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Two candidates rise to the top in superintendent search

The Farmington School Board has two clear favorites as it continues the search for a new superintendent.

The board will conduct second interviews June 28 and 29 with West St.Paul-Mendota Heights-Eagan superintendent Jay Haugen and St. Anthony-New Brighton superintendent Rod Thompson. Haugen and Thompson were overwhelming favorites of both the board and a community advisory council that interviewed those two as well as Pequot Lakes superintendent Rick Linnell and Belle Plaine superintendent Kelly Smith Wednesday and Thursday of this week.

"It's no question," search consultant Ken LaCroix said as he announced the results of the board's balloting.

LaCroix said Haugen and Thompson were two-to-one favorites over the third-place candidate among board members, and the two were nearly equal in voting among the advisory council.

District residents will have an opportunity to meet both finalists at public forums scheduled for 5 p.m. next Tuesday and Wednesday in the little theater at Boeckman Middle School. As of Thursday night there was no announced schedule for who would interview on which day.

Haugen and Thompson made their impressions on the board with similar messages about building unity in the district and being tireless representatives of Farmington schools among the public. Both promised to be familiar faces at school events and community activities.

"It's hard to lead a community unless you really know it," said Haugen, who told board members he met 2,000 people in his first year in the West St. Paul district. He said he likes to get involved with students in ways that might not always be expected of a superintendent, like sitting down with them at lunch.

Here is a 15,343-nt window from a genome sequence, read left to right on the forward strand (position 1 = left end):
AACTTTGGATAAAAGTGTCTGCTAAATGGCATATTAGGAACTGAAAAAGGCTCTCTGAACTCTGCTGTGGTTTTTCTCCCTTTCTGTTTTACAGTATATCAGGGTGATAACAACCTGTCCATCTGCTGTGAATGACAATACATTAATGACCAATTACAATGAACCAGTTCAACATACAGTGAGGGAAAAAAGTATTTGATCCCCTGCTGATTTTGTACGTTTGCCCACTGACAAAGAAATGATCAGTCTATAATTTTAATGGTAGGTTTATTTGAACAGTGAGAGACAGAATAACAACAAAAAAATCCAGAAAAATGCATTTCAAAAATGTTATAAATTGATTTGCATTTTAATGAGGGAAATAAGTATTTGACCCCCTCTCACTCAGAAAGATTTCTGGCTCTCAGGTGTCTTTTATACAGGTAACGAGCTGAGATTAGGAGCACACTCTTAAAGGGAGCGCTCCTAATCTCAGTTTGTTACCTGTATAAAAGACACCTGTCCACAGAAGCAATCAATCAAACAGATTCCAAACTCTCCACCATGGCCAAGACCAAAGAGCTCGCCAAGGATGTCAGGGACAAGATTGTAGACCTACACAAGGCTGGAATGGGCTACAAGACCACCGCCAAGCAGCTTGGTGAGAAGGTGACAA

Thompson, who has served as a volunteer coach and along with other faculty members challenged his high school's state-champion knowledge bowl team, said a superintendent has to pass what he called the Cub Foods test -- being well known enough that people feel comfortable stopping him as he does his grocery shopping.

"It's getting to know your community and getting to know what people think," Thompson said in his interview Wednesday. "Your superintendent has to run almost ragged."

Thompson is also a finalist for the superintendent's position in the Shakopee School District and was expected to interview Thursday for that position. Farmington assistant superintendent Christine Weymouth is also a finalist for that position.

Farmington board members joked after the finalists were announced Thursday about having a hard time choosing between the two.

"They're both kind of inspiring," board member Brian Treakle said. "They're doers, very knowledgeable, very experienced. I think they're both very motivated."

Thompson and Haugen both also made an impression on a community advisory board made up of district employees and community representatives. The board members didn't speak much about individual candidates, but they were enthusiastic about the finalists as a pair.

"They're both forward thinkers and not satisfied with the status quo," said John Guist, pastor at Middle Creek Vineyard Church. "They were both pretty strong in curriculum, in integrity, in caring for the community, caring for staff. That's what impressed me the most."

Haugen has spent the past five years in West St. Paul. Before that he was superintendent for 10 years in Sleepy Eye. He has also worked as a teacher and for the Minnesota Department of Education. One of his first administrative jobs involved helping seven southern-Minnesota districts united and align their curriculum.

Thompson started in education as a math teacher on the Iron Range. He has served as a principal and took over as superintendent in Greenway after that district had spent 12 years in statutory operating debt. He spent two years there and left for St. Anthony with the district in the black. He has been in St. Anthony for the past five years.

Thompson's wife is a teacher and was semi-finalist this year for the Minnesota Teacher of the Year award.

Haugen and Thompson will return next week to spend a day touring the district. They will attend their public forums, then sit down for a second interview with board members.

Nathan Hansen

Nathan Hansen has been a reporter and editor with the Farmington Independent and the Rosemount Town Pages since 1997. He is very tall.

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